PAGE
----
Tuesday, June 27, 2017

Naples SmokeHouse Deli: Where flavor and foodies ‘meat’ for lunch

sliced beef brisket from smokehouse deli

naples-herald-dot-logo-20x20 (1)The secret is out and now everyone will know the truth: It is time to tell those chain restaurants and overblown franchises to step aside. The X has marked the spot and the prize jewel of barbecue has been found in the heart of Naples.

At the Naples SmokeHouse Deli, one bite can convert non-believers into loyal followers. For ten years the SmokeHouse menu was only offered at farmer’s markets and through catering and wholesale purchases. Then last year the family-owned and run business took a step in a more lucrative direction by opening up a Deli. Since then, even the pickiest of barbecue eaters have bowed down to its home-style greatness.

Co-owner and operator, Monica Kennow, spends seven days a week slow cooking and baking. It all started ten years ago when her dad and co-owner, Bruce Macdonald, bought a massive hickory smoker capable of cooking 500 pounds of meat at a time.  The culinary school graduate and retired executive chef began experimenting with different meats and rubs, inspiring his daughter to do the same. Their creations were so good that the two knew they had to open up their own business.

“My dad and I are the only ones that do the cooking,” Kennow said. “Prairie, a close family friend, has been promoted to making the sandwiches and salad, but otherwise all of the food goes through one of us. It isn’t just a piece of meat in a smoker. We make our own rubs and sauces and coleslaw and desserts.”

The most popular menu item at the SmokeHouse is the pulled pork, which is slow smoked for about eight hours overnight. It is then removed from the smoker by the gloved hands of Kennow or her father, who seam it by hand to remove all fat before taking out the bear claws and shredding it by hand. While many barbecue restaurants may use machines to do these tasks, Kennow likes to have everything done by hand.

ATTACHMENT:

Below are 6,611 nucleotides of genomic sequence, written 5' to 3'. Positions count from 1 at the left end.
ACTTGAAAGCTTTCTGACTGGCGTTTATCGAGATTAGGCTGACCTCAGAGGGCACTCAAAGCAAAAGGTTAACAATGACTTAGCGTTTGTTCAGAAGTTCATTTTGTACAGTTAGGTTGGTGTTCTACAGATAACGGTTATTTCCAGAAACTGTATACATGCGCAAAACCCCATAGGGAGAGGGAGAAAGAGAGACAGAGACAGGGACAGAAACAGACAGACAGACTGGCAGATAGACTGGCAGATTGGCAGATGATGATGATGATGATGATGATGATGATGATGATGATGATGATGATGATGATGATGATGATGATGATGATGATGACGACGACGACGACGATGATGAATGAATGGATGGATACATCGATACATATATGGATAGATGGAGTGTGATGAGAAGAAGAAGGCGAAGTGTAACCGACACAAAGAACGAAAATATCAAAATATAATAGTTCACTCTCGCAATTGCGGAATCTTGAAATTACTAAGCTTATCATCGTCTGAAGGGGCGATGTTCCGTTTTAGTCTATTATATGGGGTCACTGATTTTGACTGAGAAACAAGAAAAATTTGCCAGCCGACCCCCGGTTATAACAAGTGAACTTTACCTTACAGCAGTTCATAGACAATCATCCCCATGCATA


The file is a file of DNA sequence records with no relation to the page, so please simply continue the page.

“We don’t have machines or shredders,” Kennow said. “We personally take out all of the bone and fat so all you have left is the best of the pork. We don’t use anything standard. All of our brine tanks are different and we make our own signature Southern Carolina barbecue sauce to bring the sweet and the kick.”

“We hand-chop the cabbage for the coleslaw ourselves instead of buying the pre-shredded kind, and we cook the potatoes for the potato salad. When you order a turkey sandwich from us, it isn’t going to be like Publix where we just slice the meat up for you, we debone the turkey and slice everything freshly for each order. I’ve always said that if I can make it, I won’t buy it. So we make it all ourselves.”

The extra steps taken to prepare each meal can be tasted in the final product. One bite into the pulled-pork sandwich can take a hungry customer back to the kitchens of the Deep South, unleashing flavors from past generations that can’t be found at the nearest fast food joint.

The Naples SmokeHouse also specializes in smoking pork bellies, entire pigs, chicken, salmon, turkey and sausage. These items are also available prepackaged at the storefront as well as wholesale and catered. Kennow also makes homemade cookies, cake pops and brownies.

“We can do anything from scratch and nothing from a box,” Kennow said.

“It took four months to get my brownie recipe right. They’re perfectly gooey with lots of chocolate, extra chocolate and more sugar.”

Most of the regulars that visit the SmokeHouse work in Commerce Park and stop by for lunch. Kennow also sees a lot of regulars at farmers markets and from the seasonal foodies who grace Naples with their presence during the winter. While the SmokeHouse sees the occasional diner eating at its tables, the majority of the customers typically pick up at the window and go.

The size of the Deli is intimately humble, making it easy to pass by if a customer does not know where to look. While some might find that to be a negative, Kennow embraces it.

“If we go any bigger it won’t be the same family atmosphere,” Kennow said. “We are a bit hidden and I want people to come try us. I see people on Facebook talk about the bigger places because they’ve been around with restaurants longer. Well I’ve been around doing this just as long but you’ve gotta come in and try it.”

“I’ll go into competition against anyone with pulled pork or brisket. Especially during season, we go through a brisket a day, which is an average of 7 pounds or more depending on the cut. We also make a killing on the cinnamon bacon. I sold two slabs in 24 hours last time, and we slice and cure our own bacon as well.”

Located at 1810 J&C Blvd, suite number 4, The Naples SmokeHouse is between Shutter Concepts and JMG Commercial Properties. Hours of operation are Monday through Friday from 9 a.m. to 3 p.m. For more information and menu items, visit the Naples SmokeHouse Deli website: http://naplessmokehouse.com/.

The Naples SmokeHouse Deli is a part of the Naples Food Tour, a local program that provides organized tasting tours of unique family-run restaurants and businesses. For more information about the Food Tour, please visit http://naplesfoodtours.com/.


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